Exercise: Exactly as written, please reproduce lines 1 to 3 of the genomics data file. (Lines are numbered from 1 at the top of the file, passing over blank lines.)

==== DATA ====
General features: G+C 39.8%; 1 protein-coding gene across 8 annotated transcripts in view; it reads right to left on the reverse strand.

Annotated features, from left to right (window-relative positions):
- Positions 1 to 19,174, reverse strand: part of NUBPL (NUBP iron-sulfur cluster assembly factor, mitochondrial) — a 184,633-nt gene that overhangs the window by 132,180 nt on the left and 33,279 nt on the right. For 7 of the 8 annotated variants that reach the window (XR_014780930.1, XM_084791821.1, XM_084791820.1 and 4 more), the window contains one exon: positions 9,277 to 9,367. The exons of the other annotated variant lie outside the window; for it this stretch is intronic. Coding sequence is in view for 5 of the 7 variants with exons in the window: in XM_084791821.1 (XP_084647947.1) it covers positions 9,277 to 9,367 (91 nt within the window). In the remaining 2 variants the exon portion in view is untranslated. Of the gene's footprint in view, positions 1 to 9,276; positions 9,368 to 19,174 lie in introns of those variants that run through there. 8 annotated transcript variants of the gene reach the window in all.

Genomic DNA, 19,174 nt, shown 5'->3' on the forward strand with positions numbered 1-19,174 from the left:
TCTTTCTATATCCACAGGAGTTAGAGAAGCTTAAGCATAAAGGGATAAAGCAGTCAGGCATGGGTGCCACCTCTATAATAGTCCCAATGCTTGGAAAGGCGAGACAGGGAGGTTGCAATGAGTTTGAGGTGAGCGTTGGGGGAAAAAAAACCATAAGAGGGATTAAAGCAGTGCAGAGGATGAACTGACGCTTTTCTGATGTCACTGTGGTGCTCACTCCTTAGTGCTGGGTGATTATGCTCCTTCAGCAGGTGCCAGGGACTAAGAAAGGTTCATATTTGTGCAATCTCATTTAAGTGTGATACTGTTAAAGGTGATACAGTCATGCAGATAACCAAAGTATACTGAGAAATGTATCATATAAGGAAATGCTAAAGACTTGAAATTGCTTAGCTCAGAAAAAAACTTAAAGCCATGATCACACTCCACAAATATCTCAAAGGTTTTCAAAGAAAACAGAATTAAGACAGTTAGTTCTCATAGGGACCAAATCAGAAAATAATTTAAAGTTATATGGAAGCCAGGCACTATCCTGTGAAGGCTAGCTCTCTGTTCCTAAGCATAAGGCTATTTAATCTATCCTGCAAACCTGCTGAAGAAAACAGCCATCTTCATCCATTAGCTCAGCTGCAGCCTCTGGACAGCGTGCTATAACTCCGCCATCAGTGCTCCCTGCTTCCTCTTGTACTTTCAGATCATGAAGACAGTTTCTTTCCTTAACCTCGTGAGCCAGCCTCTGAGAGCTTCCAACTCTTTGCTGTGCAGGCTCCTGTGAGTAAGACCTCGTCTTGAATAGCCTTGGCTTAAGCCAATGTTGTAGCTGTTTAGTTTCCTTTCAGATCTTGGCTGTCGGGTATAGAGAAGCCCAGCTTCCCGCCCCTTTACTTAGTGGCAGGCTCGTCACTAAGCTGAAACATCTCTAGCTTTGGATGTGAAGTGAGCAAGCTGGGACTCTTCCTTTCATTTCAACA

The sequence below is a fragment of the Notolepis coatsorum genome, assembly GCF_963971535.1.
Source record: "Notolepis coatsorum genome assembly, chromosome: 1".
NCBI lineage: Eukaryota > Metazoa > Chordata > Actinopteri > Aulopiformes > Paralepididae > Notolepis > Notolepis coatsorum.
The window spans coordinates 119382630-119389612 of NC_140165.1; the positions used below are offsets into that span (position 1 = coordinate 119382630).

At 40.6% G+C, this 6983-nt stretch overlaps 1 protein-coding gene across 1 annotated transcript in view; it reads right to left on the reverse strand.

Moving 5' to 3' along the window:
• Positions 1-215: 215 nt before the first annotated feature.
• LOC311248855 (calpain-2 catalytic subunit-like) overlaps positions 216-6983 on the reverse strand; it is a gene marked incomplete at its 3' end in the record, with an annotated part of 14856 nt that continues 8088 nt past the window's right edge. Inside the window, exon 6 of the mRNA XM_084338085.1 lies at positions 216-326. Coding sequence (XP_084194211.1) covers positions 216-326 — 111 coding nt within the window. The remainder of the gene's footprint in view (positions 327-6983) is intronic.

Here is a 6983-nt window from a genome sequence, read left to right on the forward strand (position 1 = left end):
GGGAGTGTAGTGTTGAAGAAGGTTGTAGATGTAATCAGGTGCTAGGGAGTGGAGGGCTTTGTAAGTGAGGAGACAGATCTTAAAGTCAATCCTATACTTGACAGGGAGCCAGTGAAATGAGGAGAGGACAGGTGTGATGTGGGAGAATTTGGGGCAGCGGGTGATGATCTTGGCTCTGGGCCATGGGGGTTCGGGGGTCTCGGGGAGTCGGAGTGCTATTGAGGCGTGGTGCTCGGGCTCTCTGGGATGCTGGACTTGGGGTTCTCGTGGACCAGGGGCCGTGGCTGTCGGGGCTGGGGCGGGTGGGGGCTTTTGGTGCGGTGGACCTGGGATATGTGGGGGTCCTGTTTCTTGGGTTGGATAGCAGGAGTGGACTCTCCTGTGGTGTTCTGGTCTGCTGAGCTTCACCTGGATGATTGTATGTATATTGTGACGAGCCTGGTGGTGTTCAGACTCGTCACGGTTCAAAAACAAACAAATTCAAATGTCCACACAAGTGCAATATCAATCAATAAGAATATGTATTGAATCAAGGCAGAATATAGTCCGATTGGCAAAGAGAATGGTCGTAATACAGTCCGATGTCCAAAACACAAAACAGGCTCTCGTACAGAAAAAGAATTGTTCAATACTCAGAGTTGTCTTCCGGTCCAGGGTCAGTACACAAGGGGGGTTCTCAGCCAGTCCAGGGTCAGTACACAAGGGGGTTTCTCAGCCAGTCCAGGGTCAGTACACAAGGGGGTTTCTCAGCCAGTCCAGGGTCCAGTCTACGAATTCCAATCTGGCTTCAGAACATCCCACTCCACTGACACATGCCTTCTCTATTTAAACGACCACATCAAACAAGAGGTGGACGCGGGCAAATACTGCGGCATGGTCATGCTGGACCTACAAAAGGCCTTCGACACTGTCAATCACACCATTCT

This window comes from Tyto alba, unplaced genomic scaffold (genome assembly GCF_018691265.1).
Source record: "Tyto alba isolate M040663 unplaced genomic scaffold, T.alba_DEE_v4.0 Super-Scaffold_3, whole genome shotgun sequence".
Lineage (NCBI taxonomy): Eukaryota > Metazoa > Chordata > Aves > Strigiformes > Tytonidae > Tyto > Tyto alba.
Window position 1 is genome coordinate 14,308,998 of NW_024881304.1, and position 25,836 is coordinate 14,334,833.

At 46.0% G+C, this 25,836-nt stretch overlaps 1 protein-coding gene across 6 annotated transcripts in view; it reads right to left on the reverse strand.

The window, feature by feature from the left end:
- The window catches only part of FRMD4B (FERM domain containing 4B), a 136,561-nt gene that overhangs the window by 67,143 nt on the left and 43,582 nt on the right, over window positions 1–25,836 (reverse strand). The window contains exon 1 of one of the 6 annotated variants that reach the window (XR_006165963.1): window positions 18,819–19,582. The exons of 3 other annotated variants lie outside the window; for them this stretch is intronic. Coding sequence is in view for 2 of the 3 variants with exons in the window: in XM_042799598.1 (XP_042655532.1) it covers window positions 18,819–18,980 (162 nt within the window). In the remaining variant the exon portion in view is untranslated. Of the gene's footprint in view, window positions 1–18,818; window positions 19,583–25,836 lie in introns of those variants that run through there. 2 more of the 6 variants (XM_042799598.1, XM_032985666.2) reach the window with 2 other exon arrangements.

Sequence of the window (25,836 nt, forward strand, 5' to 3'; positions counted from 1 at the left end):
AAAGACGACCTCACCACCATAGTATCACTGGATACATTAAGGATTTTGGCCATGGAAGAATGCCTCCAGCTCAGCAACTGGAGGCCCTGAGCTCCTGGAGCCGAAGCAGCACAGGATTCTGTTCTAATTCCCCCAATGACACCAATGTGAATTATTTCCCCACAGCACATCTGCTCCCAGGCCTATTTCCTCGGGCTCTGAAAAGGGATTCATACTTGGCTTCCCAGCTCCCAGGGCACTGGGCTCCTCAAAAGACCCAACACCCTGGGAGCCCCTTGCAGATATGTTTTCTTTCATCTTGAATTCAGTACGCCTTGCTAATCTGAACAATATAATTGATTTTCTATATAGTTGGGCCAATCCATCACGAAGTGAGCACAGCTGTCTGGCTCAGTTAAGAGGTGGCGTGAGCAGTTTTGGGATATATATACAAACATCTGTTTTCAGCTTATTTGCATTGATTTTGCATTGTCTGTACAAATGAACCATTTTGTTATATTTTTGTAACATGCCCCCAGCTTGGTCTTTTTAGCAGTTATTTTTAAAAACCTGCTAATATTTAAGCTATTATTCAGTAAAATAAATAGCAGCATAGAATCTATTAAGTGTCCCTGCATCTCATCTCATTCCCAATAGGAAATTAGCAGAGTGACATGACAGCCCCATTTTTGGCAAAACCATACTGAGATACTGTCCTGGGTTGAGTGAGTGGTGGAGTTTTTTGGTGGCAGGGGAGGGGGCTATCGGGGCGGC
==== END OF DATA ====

General features: G+C 39.8%; 1 protein-coding gene across 8 annotated transcripts in view; it reads right to left on the reverse strand.

Annotated features, from left to right (window-relative positions):
- Positions 1 to 19,174, reverse strand: part of NUBPL (NUBP iron-sulfur cluster assembly factor, mitochondrial) — a 184,633-nt gene that overhangs the window by 132,180 nt on the left and 33,279 nt on the right. For 7 of the 8 annotated variants that reach the window (XR_014780930.1, XM_084791821.1, XM_084791820.1 and 4 more), the window contains one exon: positions 9,277 to 9,367. The exons of the other annotated variant lie outside the window; for it this stretch is intronic. Coding sequence is in view for 5 of the 7 variants with exons in the window: in XM_084791821.1 (XP_084647947.1) it covers positions 9,277 to 9,367 (91 nt within the window). In the remaining 2 variants the exon portion in view is untranslated. Of the gene's footprint in view, positions 1 to 9,276; positions 9,368 to 19,174 lie in introns of those variants that run through there. 8 annotated transcript variants of the gene reach the window in all.